From Old Spanish henchir, from older fenchir, which had the variant enchir, from Latin impleō, implēre (to fill something) (possibly through a Vulgar Latin form *implio, implīre). Cognate of Portuguese encher, Catalan omplir, French emplir, Italian empire.

According to Coromines & Pascual, the initial f- is likely due to phonetic and semantic similarities with finchar > modern hinchar. In dwindling use by the 16th century, henchir was increasingly limited to idioms, and they mention that Juan de Valdés complained about needing to use the verb in such expressions due to an easy confusion with hinchar, giving as an example De servidores leales se hinchen los ospitales, meaning 'the guesthouses are filled with loyal servants' (with henchir), but ambiguously also the non-sensical 'the guesthouses should be air-filled using loyal servants' (with hinchar).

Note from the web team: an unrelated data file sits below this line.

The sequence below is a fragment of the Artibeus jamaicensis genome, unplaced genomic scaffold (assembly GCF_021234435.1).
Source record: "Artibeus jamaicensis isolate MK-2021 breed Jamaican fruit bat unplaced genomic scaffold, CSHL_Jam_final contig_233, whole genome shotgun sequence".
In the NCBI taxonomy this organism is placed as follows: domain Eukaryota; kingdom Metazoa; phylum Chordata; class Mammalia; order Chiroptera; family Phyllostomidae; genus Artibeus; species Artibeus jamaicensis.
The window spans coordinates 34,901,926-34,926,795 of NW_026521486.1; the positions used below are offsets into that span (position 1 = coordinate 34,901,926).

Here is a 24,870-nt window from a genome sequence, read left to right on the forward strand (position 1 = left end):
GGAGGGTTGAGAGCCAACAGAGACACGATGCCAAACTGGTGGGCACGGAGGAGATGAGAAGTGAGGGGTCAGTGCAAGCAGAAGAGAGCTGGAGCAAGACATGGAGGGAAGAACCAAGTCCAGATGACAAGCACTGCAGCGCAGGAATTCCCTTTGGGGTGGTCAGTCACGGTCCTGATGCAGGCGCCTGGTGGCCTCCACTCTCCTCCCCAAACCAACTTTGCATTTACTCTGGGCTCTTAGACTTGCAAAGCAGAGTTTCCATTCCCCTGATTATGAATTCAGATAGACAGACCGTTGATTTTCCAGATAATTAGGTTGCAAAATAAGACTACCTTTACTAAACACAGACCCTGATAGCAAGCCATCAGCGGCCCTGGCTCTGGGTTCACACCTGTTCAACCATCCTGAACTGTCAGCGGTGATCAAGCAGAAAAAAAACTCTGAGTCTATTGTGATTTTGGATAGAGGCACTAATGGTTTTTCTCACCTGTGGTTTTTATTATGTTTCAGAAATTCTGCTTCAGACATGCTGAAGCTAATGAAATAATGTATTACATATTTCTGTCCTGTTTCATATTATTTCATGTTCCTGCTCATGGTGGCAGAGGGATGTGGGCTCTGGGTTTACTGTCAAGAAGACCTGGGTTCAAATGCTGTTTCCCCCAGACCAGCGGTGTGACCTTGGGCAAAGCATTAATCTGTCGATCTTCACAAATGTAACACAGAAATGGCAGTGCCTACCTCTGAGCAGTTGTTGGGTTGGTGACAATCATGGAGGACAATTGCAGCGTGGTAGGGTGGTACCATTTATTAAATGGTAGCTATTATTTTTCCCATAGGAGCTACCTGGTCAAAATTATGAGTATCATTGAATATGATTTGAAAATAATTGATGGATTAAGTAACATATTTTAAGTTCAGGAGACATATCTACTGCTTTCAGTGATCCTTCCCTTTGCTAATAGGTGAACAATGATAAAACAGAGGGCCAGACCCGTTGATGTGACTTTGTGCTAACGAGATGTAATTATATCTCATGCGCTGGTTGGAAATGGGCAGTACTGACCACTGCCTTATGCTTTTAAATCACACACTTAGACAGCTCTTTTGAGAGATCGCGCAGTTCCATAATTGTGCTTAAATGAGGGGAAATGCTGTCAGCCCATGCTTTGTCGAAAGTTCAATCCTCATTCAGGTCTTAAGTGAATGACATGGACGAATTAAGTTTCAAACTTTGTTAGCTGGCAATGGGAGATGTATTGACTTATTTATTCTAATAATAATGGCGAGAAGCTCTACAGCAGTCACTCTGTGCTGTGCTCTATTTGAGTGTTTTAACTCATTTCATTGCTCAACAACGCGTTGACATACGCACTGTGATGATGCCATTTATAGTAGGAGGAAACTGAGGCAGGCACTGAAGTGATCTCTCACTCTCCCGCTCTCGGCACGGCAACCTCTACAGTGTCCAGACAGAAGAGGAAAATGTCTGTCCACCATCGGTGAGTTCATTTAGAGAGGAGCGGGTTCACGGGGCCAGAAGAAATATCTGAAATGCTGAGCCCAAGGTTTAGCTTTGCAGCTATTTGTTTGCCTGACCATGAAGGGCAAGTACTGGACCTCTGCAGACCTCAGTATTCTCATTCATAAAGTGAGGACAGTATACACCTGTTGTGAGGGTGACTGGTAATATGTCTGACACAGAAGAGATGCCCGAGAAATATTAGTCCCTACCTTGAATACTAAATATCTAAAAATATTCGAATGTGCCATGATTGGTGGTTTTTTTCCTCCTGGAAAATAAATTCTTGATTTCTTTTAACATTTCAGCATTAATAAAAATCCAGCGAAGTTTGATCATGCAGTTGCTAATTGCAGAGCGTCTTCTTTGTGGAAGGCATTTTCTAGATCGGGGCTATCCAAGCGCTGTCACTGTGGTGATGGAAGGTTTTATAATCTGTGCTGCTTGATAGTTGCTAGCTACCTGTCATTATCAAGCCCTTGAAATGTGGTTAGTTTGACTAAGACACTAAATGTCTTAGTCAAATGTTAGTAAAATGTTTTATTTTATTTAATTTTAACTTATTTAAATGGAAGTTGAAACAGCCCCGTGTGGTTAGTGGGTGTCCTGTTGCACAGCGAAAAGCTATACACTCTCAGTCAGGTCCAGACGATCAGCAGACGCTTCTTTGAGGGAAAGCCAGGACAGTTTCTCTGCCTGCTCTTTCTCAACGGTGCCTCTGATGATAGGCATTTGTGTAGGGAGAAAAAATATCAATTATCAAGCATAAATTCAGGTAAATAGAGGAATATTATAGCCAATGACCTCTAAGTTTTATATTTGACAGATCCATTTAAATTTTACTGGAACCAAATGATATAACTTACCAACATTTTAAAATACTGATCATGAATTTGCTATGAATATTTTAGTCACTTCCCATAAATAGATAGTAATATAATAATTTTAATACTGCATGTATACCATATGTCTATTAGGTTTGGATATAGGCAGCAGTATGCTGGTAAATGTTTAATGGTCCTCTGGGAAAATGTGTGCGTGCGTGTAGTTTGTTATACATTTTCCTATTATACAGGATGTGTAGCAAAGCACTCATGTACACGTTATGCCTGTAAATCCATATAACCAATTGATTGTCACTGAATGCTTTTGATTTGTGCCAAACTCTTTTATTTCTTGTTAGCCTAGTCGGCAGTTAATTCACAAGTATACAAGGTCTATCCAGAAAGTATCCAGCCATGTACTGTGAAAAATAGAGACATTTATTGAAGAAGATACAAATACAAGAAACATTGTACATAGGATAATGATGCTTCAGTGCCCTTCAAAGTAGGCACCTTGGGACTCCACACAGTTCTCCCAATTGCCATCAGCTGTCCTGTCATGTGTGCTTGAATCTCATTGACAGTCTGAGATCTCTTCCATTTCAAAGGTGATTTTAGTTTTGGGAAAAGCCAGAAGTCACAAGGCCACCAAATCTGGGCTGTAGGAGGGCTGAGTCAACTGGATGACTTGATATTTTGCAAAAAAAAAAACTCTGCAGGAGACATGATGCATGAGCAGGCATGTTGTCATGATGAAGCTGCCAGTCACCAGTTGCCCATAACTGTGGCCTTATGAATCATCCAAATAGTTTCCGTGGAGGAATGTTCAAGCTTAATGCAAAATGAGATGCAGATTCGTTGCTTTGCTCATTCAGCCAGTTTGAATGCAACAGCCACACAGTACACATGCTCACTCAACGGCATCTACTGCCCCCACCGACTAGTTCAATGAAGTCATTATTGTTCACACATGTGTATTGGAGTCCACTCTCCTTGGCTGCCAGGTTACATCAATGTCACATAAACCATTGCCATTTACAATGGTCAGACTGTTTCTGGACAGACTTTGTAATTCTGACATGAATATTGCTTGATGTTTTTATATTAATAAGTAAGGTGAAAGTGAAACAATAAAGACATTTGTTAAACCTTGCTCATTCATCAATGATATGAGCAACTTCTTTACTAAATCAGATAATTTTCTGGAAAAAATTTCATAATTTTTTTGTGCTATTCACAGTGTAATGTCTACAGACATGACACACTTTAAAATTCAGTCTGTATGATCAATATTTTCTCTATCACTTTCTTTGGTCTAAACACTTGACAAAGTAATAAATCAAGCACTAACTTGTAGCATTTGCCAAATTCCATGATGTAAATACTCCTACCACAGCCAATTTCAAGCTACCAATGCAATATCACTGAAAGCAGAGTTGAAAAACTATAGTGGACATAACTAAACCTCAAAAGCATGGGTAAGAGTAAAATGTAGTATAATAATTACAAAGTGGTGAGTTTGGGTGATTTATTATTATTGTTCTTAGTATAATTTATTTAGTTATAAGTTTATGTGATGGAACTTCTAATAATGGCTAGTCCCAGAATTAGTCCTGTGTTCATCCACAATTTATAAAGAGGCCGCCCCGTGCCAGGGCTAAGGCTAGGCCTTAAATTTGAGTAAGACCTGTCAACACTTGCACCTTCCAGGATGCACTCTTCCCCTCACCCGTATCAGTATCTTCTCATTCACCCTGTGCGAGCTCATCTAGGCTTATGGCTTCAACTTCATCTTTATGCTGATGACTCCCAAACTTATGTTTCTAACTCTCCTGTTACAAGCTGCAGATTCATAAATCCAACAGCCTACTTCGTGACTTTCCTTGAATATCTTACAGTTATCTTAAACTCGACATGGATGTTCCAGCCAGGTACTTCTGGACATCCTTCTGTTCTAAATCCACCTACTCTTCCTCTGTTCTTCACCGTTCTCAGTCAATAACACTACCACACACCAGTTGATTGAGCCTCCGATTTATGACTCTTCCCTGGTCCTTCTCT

• IPA(key): /enˈt͡ʃiɾ/, [ẽnʲˈt͡ʃiɾ]


henchir (first-person singular present hincho, first-person singular preterite henchí, past participle henchido)

  1. (literary, transitive) to swell, to fill something
  2. (obsolete, figuratively, transitive) to fill (a job position)


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